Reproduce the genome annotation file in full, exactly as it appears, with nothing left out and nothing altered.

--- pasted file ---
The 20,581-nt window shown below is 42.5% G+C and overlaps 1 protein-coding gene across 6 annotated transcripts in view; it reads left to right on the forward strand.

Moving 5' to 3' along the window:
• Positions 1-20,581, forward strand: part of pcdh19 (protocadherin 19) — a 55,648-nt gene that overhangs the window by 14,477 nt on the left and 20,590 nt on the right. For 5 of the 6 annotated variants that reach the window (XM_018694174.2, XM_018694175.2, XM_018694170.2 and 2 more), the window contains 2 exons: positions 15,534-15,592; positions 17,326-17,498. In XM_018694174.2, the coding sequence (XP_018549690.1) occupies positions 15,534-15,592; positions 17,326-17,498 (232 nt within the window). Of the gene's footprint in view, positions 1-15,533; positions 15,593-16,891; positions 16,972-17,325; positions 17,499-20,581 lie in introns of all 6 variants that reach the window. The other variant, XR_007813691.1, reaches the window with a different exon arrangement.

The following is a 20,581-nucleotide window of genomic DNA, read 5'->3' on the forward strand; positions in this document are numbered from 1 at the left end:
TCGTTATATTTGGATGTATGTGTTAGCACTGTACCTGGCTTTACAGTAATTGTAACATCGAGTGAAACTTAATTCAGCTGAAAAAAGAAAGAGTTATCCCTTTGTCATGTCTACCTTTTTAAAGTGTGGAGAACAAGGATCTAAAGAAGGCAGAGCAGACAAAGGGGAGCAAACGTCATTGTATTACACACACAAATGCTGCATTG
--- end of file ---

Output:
The 20,581-nt window shown below is 42.5% G+C and overlaps 1 protein-coding gene across 6 annotated transcripts in view; it reads left to right on the forward strand.

Moving 5' to 3' along the window:
• Positions 1-20,581, forward strand: part of pcdh19 (protocadherin 19) — a 55,648-nt gene that overhangs the window by 14,477 nt on the left and 20,590 nt on the right. For 5 of the 6 annotated variants that reach the window (XM_018694174.2, XM_018694175.2, XM_018694170.2 and 2 more), the window contains 2 exons: positions 15,534-15,592; positions 17,326-17,498. In XM_018694174.2, the coding sequence (XP_018549690.1) occupies positions 15,534-15,592; positions 17,326-17,498 (232 nt within the window). Of the gene's footprint in view, positions 1-15,533; positions 15,593-16,891; positions 16,972-17,325; positions 17,499-20,581 lie in introns of all 6 variants that reach the window. The other variant, XR_007813691.1, reaches the window with a different exon arrangement.

The following is a 20,581-nucleotide window of genomic DNA, read 5'->3' on the forward strand; positions in this document are numbered from 1 at the left end:
TCGTTATATTTGGATGTATGTGTTAGCACTGTACCTGGCTTTACAGTAATTGTAACATCGAGTGAAACTTAATTCAGCTGAAAAAAGAAAGAGTTATCCCTTTGTCATGTCTACCTTTTTAAAGTGTGGAGAACAAGGATCTAAAGAAGGCAGAGCAGACAAAGGGGAGCAAACGTCATTGTATTACACACACAAATGCTGCATTG